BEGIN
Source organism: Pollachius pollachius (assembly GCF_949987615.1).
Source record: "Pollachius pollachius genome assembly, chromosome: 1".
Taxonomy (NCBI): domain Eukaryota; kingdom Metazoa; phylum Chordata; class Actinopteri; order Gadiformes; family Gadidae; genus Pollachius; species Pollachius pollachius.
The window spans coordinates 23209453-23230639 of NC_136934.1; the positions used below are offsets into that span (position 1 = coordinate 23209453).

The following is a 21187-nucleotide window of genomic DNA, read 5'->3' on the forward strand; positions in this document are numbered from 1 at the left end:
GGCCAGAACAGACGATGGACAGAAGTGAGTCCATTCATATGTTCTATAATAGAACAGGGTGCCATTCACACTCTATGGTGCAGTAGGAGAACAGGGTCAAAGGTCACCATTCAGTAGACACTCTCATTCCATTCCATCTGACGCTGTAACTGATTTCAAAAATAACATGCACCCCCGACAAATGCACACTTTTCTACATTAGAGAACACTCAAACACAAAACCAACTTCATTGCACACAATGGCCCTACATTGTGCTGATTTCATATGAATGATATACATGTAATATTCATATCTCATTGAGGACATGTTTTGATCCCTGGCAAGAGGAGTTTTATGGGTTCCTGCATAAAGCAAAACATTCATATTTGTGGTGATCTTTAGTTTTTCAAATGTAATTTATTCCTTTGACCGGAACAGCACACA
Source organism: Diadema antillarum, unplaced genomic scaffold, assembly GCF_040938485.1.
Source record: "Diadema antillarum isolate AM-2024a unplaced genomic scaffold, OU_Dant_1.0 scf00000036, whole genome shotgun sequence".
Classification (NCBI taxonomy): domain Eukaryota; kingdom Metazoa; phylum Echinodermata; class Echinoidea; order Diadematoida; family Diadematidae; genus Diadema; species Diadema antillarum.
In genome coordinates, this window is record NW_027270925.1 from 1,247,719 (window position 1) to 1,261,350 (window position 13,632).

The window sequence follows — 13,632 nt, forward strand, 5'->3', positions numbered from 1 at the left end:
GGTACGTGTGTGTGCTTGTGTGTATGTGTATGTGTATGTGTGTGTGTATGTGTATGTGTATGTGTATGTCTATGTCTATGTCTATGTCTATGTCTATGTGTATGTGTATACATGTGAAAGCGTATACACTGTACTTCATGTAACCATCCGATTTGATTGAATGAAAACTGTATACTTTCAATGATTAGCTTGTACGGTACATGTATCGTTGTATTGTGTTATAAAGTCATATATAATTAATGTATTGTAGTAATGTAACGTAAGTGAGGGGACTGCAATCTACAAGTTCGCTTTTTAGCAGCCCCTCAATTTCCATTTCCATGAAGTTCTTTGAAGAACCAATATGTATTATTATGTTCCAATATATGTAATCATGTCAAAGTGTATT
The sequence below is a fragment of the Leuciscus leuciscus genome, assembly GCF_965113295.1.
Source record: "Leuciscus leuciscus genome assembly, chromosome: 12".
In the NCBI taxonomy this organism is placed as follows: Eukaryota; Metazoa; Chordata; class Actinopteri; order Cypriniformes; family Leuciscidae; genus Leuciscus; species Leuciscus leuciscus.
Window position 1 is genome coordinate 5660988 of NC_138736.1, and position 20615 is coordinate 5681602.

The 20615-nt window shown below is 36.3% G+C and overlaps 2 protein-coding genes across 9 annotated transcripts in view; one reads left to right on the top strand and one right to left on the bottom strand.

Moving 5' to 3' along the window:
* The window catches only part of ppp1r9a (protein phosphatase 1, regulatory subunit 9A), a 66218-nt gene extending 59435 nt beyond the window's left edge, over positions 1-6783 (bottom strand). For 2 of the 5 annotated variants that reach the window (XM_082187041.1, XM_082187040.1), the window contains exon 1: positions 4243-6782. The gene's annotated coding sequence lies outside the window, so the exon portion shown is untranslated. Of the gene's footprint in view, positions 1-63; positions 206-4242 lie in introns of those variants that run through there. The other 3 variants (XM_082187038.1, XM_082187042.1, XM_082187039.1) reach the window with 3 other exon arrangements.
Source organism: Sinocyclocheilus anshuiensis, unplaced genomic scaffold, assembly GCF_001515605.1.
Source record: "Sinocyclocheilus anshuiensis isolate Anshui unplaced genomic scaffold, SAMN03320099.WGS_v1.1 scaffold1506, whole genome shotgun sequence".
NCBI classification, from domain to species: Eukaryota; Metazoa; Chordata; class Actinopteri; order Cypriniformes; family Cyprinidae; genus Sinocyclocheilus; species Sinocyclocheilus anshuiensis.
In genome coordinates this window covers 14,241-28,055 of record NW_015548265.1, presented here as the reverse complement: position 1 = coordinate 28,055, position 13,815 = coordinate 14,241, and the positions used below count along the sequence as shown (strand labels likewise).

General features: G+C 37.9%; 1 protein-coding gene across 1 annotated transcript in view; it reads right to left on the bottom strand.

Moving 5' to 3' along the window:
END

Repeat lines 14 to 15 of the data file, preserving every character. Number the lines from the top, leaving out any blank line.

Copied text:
Source record: "Leuciscus leuciscus genome assembly, chromosome: 12".
In the NCBI taxonomy this organism is placed as follows: Eukaryota; Metazoa; Chordata; class Actinopteri; order Cypriniformes; family Leuciscidae; genus Leuciscus; species Leuciscus leuciscus.